Thanks in part to Slow Food, our culture has reevaluated “slow.” Now, “taking time” can be as worthwhile as “saving” it. Without challenging the value of efficiency, we now recognize a more sophisticated understanding of efficiency; it is an understanding that, perhaps unsurprisingly, returns our culture to a respect for natural rhythms. The fast-faster-fastest emphasis of commodity culture, coupled with the relentlessness of globalization, fills our world with both frenzy and crap. Many companies have moved faster than their ability to produce decent product. Witness 2007: the “Year of the Recall.” Factory farming, mad cow disease, and e-coli spread when reckless speed and profit-seeking trump more endearing, but slower, values. When consumers are dying, the environment is being ravished, worker rights are compromised, and community bonds are dissolving as a consequence of our fast-faster-fastest method of doing business, the results can hardly be construed as efficient.
LIVE AND KIND-OF WORK ON A PIG FARM
We still have a few spots left to the next edition of Newman Farm University. If you can get away from the hustle and bustle of your daily life for three days you are sure have an experience you will never forget. To attend you would need to fly into Memphis the morning of Friday, September 26th and out of Memphis the morning of Monday, September 29th and leave the rest to us!
Click here to read the full brochure. Or call us at 212-980-6603 with questions.
HERITAGE STALLS OF FAME
We at Heritage Foods USA are so pumped (and expect to be for quite some time) about the outpouring of positive energy at Slow Food Nation, that we wish to share with you additional sentiments and photos of our four Slow on the Go booths.
Carlo Petrini, Italian founder of Slow Food, is said to have walked the magically transformed Civic Center Plaza with tears of joy. Armandino Batali from Seattle, WA noted that while each venue was impressive, Slow on the Go was particularly alive and Sam Edwards from Surry, VA was amazed with the sheer number of people that attended the event, the many producers working towards similar goals and the many others who appeared genuinely interested in slow food.
Heritage Foods is proud to have showcased a broad spectrum of culinary jewels from areas across the country to the 25,000 happy customers that strolled the stalls through looking for a delicious lunch on the run.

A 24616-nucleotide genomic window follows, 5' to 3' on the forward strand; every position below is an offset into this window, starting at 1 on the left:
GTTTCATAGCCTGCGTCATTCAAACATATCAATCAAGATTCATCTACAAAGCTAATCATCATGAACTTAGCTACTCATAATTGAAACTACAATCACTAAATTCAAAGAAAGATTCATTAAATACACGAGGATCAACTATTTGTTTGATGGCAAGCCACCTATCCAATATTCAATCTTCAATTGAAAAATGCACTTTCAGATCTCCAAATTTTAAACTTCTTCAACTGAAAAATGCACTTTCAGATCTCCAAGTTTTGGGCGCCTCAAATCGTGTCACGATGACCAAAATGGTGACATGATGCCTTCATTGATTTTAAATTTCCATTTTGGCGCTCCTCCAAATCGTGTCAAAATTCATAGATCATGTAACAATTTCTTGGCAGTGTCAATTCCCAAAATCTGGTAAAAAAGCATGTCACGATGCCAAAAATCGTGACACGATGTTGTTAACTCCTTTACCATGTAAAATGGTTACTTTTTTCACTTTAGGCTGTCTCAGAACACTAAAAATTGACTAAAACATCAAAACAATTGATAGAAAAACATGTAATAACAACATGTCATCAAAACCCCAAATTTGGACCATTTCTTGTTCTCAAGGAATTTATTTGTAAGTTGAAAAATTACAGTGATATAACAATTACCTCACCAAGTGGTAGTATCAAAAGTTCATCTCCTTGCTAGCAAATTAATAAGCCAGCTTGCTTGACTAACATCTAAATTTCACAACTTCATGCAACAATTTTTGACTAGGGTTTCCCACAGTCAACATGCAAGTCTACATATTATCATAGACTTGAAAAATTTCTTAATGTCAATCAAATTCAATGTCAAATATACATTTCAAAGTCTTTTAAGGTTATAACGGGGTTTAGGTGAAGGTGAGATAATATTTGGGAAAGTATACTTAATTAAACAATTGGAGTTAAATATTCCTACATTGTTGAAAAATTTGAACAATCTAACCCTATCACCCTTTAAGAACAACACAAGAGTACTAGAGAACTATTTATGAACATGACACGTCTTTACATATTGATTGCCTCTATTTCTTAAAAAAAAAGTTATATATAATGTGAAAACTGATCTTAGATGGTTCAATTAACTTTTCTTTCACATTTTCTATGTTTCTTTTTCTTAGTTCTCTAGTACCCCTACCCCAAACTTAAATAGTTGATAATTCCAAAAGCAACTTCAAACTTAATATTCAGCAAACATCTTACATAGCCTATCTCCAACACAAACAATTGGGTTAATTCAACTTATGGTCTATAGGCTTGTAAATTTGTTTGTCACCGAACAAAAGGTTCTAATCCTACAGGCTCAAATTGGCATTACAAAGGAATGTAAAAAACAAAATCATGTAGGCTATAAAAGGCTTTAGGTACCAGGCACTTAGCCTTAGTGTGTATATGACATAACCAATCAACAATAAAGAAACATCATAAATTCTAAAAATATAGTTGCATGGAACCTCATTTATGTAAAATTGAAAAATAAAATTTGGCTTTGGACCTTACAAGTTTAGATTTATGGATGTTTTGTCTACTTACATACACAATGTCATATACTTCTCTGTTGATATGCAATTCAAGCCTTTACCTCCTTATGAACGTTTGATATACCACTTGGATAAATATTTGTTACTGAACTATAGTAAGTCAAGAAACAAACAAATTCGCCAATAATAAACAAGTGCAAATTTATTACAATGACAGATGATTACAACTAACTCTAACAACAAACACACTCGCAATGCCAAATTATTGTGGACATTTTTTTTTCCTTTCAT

To pull it off, we enlisted the help of folks all along the food chain, making the Slow on the Go booths a true "meating" of the minds. Below are the dozens of chefs, farmers, butcher, meat curers, and friends and family that volunteered their time and talent to make Heritage Foods USA at Slow Food Nation a resounding success.
Armandino & Marilyn Batali
Sam and Donna Edwards
Shuna Fish Lydon
Scottie from Cafe Rouge
Charlie from Café Rouge
Tony from Kokkari
Rito from Evvia
Jim from Evvia
|Bala & Jose of Preferred Meats
Staffan Terje of Perbacco
Sylvan Brackett of Chez Panisse
Shari Hansen from Dominic Phillips
Emilio Mitidieri of BerkelBiz.com
Taylor Boetticher & Co. of Fatted Calf
Samin of Eccolo
Cynthia of Clover Stornetta
John Handley from Party Electrics
Doug Murray, the Master Electrician
Paul Arenstam of Americano Restaurant & Bar
Peter Erikson of 1550 Hyde
Alber Katz of Katz Olive Oil
Jackie & Pierre of Panorama Bread
The guy who got Heather the Phil Lesh tickets
Check out our new ad in the first issue of Edible Manhattan. If you haven’t seen the Edible Magazines you should find one near you as there are over 50 regions of the country with their own edition.
New Yorkers get your appetites ready. Published six times a year and available throughout the city, Edible Manhattan will peel back the curtain on all that's devoured, delivered and even dug in the most delicious city in the world. From Madison Avenue food jingles that play across the country to bahn mi downtown, from LaGuardia's love of hot dogs to the bodegas up and down Broadway, we'll taste Manhattan. Edible isn't just essential reading for the locavore who gathers Central Park ginkgos, sips Long Island wine, sears Hudson Valley beef, and swoons for Keith's heirloom tomatoes. It's a beacon for any Gotham citizen who loves his town and her food. (Find Edible Manhattan at Whole Foods Markets, Barnes & Noble, Borders and wherever magazines are sold, or subscribe at ediblemanhattan.com)